Neil Finn formed Crowded House out of the ashes of New Zealand power-pop band Split Enz and it edged him closer to pop perfection with a series of beautifully crafted and melodically rich songs built on depth, emotion, and self-reflection. Initially comprising vocalist, guitarist, and principal songwriter Finn, Split Enz drummer Paul Hester, and bassist Nick Seymour, the group found their immediate musical direction when they signed to Capitol Records and relocated to Los Angeles to record with producer Mitchell Froom. The American sound of their self-titled debut album began to slowly resonate in the US and hit a peak when the single “Don’t Dream It’s Over” climbed to No.2 on the Billboard Hot 100.
Having broken the States, the group could have easily served up more of the same, but their second album Temple Of Low Men was a darker, more intense affair that highlighted the maturing of Finn’s songwriting, but lacked its predecessor’s obvious hits. It was an early sign that the group were not prepared to compromise for easy commercial gain. For all the stunning songs reflecting Finn’s love of The Beatles and other melodic giants, their music had real potency and was unafraid of exploring difficult, sometimes painful topics.
While they lost the US mainstream with third album Woodface, its set of uplifting, sonically-pleasing songs won them newfound popularity in the UK and Europe. Only one further album followed before the group split and Finn went solo. However, the death in 2005 of Paul Hester after years of fighting depression brought the band back together for two more albums. Another long hiatus followed when Finn returned to his solo career and became part of Fleetwood Mac’s touring band, but they reunited again at the end of 2019 with Mitchell Froom and Finn’s two sons Liam and Elroy joining the line-up. The appropriately titled Dreamers Are Waiting, the group’s first studio album in 11 years, was released in June 2021.
Early American Adventures
(World Where You Live, Something So Strong, Hole In The River)
When The Los Angeles Times wrote about the band’s LA debut in February 1987, its review opened with the question: “Is Crowded House the great white hope of power pop?” In these early days, as Finn and his colleagues chalked up a first US breakthrough hit, it certainly seemed that way. Their self-titled first album, recorded at LA’s Capitol Recording and Sunset Sound Recording studios with producer Mitchell Froom, was perfectly crafted for the American market with its radio-friendly, pop-rock songs and polished, purposeful production. However, anyone listening closely enough to the album would have realized there was more substance to Crowded House than catchy melodies.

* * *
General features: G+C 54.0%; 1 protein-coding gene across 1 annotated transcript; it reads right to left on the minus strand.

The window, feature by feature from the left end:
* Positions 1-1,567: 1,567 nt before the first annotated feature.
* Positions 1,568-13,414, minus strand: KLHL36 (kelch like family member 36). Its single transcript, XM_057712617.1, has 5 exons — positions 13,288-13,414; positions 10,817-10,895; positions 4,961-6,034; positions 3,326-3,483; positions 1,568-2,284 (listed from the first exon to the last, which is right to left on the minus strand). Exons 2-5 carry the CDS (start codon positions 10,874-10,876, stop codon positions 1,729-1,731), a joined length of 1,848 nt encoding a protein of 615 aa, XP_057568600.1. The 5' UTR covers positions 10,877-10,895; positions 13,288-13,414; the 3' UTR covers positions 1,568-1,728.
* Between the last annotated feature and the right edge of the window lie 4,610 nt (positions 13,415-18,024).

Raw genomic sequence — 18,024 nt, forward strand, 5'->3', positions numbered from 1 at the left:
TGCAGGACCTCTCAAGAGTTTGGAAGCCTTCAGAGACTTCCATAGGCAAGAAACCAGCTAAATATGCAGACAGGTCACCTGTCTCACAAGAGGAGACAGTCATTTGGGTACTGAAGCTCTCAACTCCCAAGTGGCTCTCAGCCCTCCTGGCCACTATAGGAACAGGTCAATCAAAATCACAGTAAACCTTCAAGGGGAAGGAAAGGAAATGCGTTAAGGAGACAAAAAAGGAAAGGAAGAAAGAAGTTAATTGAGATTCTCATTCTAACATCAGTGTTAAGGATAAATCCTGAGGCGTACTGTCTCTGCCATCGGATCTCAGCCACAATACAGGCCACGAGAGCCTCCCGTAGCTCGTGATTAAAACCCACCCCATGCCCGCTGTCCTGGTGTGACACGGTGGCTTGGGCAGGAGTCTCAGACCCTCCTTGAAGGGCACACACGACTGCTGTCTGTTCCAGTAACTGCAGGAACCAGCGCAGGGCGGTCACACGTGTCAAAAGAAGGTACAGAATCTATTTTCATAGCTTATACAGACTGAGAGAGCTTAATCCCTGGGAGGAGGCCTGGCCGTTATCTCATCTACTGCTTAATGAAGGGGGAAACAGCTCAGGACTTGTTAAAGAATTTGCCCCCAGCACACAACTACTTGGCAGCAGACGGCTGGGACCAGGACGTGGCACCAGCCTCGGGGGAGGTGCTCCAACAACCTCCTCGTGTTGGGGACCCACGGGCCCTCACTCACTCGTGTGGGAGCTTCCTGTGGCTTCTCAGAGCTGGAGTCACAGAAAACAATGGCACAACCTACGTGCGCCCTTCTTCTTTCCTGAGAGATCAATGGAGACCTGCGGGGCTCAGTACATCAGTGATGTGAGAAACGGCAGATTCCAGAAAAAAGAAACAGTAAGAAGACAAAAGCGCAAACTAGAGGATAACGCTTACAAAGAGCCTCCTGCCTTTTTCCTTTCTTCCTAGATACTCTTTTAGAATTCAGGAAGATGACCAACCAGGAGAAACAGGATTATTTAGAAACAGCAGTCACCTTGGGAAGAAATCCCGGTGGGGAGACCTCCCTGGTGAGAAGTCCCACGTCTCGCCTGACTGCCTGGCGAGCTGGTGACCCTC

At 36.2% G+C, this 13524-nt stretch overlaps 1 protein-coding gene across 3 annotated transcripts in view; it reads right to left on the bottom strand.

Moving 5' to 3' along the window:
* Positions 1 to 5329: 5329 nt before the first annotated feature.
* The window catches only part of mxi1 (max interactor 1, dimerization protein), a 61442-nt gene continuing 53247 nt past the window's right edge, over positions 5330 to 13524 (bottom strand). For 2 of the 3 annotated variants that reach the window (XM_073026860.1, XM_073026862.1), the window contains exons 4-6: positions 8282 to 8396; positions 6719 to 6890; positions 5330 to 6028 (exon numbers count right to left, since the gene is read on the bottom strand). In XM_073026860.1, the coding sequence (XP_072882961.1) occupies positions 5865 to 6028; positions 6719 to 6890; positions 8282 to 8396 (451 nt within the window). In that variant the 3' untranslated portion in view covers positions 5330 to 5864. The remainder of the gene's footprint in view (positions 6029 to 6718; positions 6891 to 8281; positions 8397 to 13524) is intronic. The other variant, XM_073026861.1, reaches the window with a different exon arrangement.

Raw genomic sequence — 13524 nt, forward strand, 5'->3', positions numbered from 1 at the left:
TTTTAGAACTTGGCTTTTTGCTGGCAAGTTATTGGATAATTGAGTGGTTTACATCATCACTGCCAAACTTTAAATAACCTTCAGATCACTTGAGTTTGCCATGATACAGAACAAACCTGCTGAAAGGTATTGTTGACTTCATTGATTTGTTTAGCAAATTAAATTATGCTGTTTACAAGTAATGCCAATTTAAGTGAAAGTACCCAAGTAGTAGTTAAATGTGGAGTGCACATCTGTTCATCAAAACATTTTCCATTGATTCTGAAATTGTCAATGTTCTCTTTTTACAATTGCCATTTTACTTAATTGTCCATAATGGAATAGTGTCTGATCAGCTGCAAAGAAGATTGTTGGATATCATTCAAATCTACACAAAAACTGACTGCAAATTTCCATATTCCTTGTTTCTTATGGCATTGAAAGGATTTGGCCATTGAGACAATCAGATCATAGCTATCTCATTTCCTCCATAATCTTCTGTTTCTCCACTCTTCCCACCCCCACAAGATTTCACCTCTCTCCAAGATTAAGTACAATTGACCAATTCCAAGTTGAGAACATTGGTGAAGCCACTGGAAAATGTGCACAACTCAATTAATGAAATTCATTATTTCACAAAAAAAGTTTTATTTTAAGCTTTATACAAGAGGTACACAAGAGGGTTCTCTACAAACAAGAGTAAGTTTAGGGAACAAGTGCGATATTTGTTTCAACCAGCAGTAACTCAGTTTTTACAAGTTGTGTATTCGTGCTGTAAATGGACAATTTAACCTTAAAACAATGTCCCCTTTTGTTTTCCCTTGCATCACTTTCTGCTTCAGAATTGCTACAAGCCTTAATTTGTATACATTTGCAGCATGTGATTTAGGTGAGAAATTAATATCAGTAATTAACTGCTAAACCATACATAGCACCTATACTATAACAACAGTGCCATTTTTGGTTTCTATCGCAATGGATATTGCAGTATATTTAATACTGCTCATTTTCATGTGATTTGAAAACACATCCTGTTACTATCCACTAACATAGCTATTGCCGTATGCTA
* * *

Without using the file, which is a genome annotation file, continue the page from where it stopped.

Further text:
Following the Australian-only release “Mean To Me,” the harmonic, uptempo “World Where You Live” served as the group’s first international single and was typical of the big-sounding production that made up their debut. It became the group’s second Billboard Hot 100 hit as the album reached No.12 in the States.
Although breaking the US took a while to happen, once “Don’t Dream It’s Over” became a big hit, there was real momentum behind the band with the uplifting “Something So Strong” climbing to No.7 on the Hot 100. Sequenced next to it on the first album is “Hole In The River,” which Finn co-wrote with Split Enz keyboardist Eddie Rayner after being told his aunt had died by suicide. This haunting song stood outside the album’s overall mainstream sound and hinted at real depths to Finn’s songwriting.
In A Reflective Mood
(I Feel Possessed, Into Temptation, Fingers Of Love, Private Universe)
After their American-sounding debut, the group’s decision to follow a more intimate and inward-looking direction with the follow-up Temple Of Low Men won over many critics, but its lack of obvious radio hits scaled back their US chart ambitions. While the album had its lighter moments, its more reflective mood was obvious from album opener “I Feel Possessed,” a stirring and powerful song about being completely dominated by someone and which sounded like nothing on their first album.
The second album’s direction is also reflected by the haunting, emotive ballad “Into Temptation” about seduction and infidelity that showcased Finn’s poetic lyrics as well as his melodic gifts. While the album only climbed to No.40 in the US, it became the group’s first No.1 in Finn’s New Zealand homeland and their second successive Top 10 entry in Canada.
A UK top five hit, Crowded House’s fourth album Together Alone was pitched somewhere between the intensity and experimentalism of the group’s sophomore set and the rich pop melodies that dominated Woodface. The atmospheric “Fingers Of Love” fell in between these extremes with a beautiful melody married perfectly to a Finn narrative about yearning. Housed on the same album is “Private Universe,” a five-and-a-half-minute epic about isolation that features a Polynesian percussion and one of Finn’s most profound lyrics.
(Don’t Dream It’s Over, Better Be Home Soon, Fall At Your Feet, Four Seasons In One Day, Distant Sun)
The success of “Don’t Dream It’s Over” changed the band’s commercial fortunes and introduced a major new songwriter in the melodic tradition of Paul McCartney and Elton John. Denied the US No.1 spot in April 1987 by George Michael and Aretha Franklin’s “I Knew You Were Waiting (For Me),” the song immediately sounded like a timeless classic and its reputation has only been enhanced by the passing of time.